College football is teeming with traditions that supposedly add to a team’s good fortune. Folkloric rituals like Clemson’s run down “The Hill”; Ohio State’s recently-axed Mirror Lake jump; visiting the tombstones of departed legends at the University of Michigan; or Virginia’s boozy “fourth-year fifth”— where seniors down an entire fifth of alcohol and hope to avoid law enforcement, or perhaps death— can be found at nearly every school.
Kent State has a tradition, too, although it’s unbeknownst to many. It’s the gift of a wise old sage: candy — more specifically licorice — from the hand of the “Licorice Lady.”
For the last three years, the 77-year-old Licorice Lady, who prefers to keep her name anonymous for this story but the team now refers to as “Granny,” has distributed candy in the heat, rain or snow to players after practice.
“It was because my (great) grandson loving it (football) and we just thought, ‘Well we’ll go to practice,’ Granny said. “And that’s how it all started.”
In the summer of 2013, Granny said she read about one of then-rookie head coach Paul Haynes’ first practices and decided to take her 6-year-old great-grandson, Ryan, to watch.
“Someone before practice had told me that you aren’t allowed to go to practices, that they’re closed, that nobody can just go walk in (on a practice),’” she said. “Well, I said, ‘That’s too bad because we’re going.’”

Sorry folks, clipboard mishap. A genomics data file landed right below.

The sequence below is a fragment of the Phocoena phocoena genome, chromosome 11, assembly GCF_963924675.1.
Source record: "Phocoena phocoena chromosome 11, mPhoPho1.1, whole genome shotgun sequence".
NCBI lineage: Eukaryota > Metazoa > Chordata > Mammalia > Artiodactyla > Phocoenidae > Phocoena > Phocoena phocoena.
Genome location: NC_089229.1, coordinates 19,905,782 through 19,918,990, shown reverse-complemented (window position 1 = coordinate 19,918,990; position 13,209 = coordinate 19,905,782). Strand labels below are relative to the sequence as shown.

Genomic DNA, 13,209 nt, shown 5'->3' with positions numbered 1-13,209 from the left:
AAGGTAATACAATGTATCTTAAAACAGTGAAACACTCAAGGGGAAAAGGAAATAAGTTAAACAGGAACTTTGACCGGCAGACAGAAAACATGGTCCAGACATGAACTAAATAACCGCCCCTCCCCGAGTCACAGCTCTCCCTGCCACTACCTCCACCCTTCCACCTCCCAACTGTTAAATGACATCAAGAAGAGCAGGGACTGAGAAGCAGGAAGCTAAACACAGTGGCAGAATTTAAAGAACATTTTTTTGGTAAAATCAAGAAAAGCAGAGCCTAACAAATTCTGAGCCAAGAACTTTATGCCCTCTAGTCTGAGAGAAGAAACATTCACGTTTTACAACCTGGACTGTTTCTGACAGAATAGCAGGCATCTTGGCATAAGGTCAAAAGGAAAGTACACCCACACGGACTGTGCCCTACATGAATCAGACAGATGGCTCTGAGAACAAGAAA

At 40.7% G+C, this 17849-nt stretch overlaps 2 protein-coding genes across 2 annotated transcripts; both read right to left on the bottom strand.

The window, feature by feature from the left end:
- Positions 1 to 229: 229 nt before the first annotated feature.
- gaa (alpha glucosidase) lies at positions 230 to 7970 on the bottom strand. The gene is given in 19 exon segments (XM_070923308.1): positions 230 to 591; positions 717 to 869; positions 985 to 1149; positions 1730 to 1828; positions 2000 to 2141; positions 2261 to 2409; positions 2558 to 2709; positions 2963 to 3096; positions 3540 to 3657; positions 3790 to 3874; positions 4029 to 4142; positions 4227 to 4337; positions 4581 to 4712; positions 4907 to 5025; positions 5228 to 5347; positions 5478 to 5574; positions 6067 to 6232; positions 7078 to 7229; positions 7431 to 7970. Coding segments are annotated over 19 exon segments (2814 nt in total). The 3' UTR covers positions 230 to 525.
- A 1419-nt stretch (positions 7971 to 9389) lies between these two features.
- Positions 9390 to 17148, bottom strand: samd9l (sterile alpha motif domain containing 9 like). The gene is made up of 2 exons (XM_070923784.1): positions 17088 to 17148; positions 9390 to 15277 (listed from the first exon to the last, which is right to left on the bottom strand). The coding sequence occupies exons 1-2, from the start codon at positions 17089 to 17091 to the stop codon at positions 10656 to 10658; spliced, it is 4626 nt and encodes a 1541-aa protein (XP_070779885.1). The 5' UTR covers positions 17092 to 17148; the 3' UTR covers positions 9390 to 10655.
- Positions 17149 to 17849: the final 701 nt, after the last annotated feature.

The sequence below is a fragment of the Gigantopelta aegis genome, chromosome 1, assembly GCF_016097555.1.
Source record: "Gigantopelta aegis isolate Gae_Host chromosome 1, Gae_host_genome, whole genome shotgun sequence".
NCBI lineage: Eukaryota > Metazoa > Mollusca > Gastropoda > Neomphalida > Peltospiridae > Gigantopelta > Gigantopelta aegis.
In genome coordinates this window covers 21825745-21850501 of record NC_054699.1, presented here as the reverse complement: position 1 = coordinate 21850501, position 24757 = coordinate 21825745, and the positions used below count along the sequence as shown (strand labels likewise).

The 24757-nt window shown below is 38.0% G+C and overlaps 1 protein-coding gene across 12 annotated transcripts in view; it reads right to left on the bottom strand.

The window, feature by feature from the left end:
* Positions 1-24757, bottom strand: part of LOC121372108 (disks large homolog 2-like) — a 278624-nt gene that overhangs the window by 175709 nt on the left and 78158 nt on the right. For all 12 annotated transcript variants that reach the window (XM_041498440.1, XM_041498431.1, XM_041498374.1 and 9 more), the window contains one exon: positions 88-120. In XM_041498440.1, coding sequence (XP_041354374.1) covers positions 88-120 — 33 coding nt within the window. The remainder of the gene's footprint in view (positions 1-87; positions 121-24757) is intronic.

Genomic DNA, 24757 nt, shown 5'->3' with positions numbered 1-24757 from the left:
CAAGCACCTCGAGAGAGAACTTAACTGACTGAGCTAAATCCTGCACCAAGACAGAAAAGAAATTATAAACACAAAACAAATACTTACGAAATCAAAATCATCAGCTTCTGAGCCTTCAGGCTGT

A coach came up the stadium stairs afterwards— Granny initially thought to kick them out— but instead he asked Ryan come down onto the field and play. While the players headed for the locker room, Granny said she decided to hand out some of the candy she brought for Ryan to snack on. The next day, players were waiting for more.
She and Ryan quickly became a fixture at practices. So did her candy.
Eventually, passing out post-practice sweets became a full-fledged operation, with Granny doling out pieces to each player when they headed back into the locker room.
Her true identity remains anonymous to most members of the coaching staff, athletic department and each crop of new players and yet, she’s become a consistent fixture at Flashes’ practices.
“You think it’s just someone who wants to come watch practice,” said senior punter Anthony Melchiori. “But, then periodically she started showing up more and more— with more licorice and more licorice— and it was kind of like, ‘What is Granny going to bring next?’”
She said she visits practice two or three times a week and estimates she’s missed only a few home games in her three-year career. Initially, Ryan joined her each time, but she said the times conflict with school this year, disappointing the now 8-year-old.